• $\begingroup$ @Peter Kampf. Absolutely, and your writings explaining aerodynamic center are certainly good reading $\endgroup$ – Robert DiGiovanni Nov 25 '19 at 22:05
  • $\begingroup$ @Robert DiGiovanni, I am not sure I understand your reasoning. I guess you are aware that "A Pendulum on a Merry-go-round" ( see: physicstasks.eu/1753/a-pendulum-on-a-merry-go-round ) will align to a direction making an angle alfa to the horizontal (after the oscillations die). So, if a Wright plane had flown in a circle in a perfectly stable way then the pendulum onboard would have made an angle alfa (dependent of the angular speed of the plane and the ray of the circle) to the vertical. There would have been no alignment to the vertical in the steady state regime. $\endgroup$ – Simplex11 Nov 26 '19 at 9:39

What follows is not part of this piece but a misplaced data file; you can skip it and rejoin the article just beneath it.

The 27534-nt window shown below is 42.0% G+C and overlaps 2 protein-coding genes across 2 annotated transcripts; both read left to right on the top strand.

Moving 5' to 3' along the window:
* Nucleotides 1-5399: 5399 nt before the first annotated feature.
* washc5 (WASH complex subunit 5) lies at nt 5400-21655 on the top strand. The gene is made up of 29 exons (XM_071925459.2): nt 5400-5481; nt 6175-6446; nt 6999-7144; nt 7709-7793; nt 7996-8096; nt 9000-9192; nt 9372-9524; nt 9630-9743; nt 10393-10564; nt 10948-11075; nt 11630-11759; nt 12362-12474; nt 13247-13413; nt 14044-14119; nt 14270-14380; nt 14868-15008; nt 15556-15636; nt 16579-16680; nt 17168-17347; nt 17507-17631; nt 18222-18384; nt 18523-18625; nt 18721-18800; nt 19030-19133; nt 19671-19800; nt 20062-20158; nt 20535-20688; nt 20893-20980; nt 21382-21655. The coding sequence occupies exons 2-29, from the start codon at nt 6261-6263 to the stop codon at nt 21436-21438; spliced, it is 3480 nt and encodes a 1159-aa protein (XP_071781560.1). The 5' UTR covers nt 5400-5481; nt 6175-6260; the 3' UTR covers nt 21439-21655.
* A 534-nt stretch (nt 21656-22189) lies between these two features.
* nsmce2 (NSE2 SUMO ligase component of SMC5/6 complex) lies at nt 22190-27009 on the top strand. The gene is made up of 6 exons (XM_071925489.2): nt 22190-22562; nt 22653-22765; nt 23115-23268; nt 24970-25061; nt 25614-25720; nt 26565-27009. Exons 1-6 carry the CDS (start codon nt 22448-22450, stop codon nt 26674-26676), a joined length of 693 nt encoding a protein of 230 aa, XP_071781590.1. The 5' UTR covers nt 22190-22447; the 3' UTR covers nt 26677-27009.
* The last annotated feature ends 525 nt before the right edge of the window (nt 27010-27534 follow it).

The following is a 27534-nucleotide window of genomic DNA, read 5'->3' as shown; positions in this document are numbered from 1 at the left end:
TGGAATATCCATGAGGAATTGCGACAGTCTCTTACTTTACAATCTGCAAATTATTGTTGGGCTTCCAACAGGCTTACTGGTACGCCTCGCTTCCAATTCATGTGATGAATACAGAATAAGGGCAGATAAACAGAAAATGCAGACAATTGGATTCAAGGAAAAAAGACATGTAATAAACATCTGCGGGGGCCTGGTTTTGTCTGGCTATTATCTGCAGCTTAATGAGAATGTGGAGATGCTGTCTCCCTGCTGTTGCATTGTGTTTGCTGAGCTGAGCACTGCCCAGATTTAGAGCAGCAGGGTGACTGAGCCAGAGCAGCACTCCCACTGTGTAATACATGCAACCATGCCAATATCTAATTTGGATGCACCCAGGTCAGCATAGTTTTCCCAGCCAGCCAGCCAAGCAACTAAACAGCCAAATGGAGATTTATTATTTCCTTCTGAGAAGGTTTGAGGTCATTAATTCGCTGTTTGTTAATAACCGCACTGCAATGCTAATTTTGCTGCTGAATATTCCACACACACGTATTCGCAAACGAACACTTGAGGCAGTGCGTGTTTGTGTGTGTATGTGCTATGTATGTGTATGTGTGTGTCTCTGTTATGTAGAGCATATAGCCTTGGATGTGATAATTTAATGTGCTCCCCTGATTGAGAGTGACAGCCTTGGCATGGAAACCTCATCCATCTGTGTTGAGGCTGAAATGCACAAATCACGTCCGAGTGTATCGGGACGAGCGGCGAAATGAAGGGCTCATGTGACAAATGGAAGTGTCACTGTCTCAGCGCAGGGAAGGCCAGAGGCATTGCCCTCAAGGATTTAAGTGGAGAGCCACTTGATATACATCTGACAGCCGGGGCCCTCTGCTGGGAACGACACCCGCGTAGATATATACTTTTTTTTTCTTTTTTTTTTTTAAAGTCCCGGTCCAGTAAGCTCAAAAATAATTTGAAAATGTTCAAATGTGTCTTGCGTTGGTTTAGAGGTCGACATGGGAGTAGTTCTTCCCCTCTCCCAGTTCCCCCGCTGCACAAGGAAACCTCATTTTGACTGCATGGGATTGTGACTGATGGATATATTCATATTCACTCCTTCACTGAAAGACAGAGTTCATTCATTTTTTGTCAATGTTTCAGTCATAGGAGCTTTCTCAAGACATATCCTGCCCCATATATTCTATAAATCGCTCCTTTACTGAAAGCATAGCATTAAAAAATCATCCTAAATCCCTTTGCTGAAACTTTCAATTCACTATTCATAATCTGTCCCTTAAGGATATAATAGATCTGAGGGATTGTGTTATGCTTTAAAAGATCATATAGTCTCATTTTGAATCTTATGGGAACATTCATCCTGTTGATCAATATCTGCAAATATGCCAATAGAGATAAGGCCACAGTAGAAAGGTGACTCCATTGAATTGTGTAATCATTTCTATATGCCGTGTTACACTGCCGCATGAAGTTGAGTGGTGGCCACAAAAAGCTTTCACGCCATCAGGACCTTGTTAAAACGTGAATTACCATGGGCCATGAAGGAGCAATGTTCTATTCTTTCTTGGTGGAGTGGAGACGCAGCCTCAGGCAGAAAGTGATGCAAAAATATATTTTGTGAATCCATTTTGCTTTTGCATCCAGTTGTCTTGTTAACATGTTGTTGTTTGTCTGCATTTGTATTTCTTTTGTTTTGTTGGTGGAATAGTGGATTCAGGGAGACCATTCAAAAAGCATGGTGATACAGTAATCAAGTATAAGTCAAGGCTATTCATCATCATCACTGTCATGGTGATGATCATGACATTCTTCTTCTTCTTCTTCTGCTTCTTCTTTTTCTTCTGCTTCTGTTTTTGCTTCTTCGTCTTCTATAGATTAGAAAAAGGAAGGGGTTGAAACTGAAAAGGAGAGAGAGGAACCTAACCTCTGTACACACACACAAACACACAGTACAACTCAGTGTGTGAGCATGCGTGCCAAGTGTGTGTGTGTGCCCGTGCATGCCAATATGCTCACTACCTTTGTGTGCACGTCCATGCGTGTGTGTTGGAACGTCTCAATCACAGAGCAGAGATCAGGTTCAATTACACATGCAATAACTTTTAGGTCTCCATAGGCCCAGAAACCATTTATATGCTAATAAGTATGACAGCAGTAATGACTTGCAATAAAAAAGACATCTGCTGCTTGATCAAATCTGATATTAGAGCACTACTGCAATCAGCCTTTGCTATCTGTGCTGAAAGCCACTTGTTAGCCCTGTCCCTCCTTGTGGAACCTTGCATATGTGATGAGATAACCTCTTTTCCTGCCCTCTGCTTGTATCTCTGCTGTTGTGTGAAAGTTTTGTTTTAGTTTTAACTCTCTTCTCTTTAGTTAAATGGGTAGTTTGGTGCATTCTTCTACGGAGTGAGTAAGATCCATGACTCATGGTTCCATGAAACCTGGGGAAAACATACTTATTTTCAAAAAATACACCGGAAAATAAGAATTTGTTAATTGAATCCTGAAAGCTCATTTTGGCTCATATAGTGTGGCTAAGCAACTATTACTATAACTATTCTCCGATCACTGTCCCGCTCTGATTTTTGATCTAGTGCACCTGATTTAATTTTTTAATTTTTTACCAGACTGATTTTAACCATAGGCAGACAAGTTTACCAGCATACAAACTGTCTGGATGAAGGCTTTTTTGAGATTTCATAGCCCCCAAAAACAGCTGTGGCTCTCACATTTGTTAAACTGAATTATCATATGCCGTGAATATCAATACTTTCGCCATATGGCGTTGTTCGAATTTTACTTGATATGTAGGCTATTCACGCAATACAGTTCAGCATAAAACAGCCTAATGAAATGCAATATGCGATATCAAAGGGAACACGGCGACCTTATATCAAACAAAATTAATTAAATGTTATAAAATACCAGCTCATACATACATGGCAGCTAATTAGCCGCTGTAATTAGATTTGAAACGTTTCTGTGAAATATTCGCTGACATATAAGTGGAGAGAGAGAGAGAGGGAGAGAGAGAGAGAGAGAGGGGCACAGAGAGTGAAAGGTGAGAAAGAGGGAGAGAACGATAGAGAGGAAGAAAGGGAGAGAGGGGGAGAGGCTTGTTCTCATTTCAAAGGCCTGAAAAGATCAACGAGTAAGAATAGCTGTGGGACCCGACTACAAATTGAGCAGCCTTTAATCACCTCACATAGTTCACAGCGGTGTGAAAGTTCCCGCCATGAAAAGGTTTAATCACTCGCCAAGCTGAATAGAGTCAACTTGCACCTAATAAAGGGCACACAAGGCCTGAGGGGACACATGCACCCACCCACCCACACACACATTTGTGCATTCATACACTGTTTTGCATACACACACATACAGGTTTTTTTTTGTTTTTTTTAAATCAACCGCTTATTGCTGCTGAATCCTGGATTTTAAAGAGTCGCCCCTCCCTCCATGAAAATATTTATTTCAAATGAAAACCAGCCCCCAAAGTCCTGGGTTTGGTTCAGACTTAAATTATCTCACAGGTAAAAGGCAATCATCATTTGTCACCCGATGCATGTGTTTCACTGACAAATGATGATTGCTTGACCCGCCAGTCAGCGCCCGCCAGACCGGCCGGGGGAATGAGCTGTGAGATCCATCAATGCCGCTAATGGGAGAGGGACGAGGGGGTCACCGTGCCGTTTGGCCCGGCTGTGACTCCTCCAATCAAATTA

• $\begingroup$ @simplex correct! 😊 "after the oscillations die" the pendulum would have made an angle alfa dependent of the angular speed... AND GRAVITY! Gravity still contributes to the direction of the pendulum AND the pendulum reaches a steady state! So, the Wrights "trick" is to enter the turn FIRST, then set the control device, then hands free. This is also why the "ball" is not perfectly centered in a steep turn, but works well to coordinate shallow turns. And even gyros need an "self erecting" pendulum to help remove accumulated errors from abrupt maneuvering. $\endgroup$ – Robert DiGiovanni Nov 26 '19 at 10:00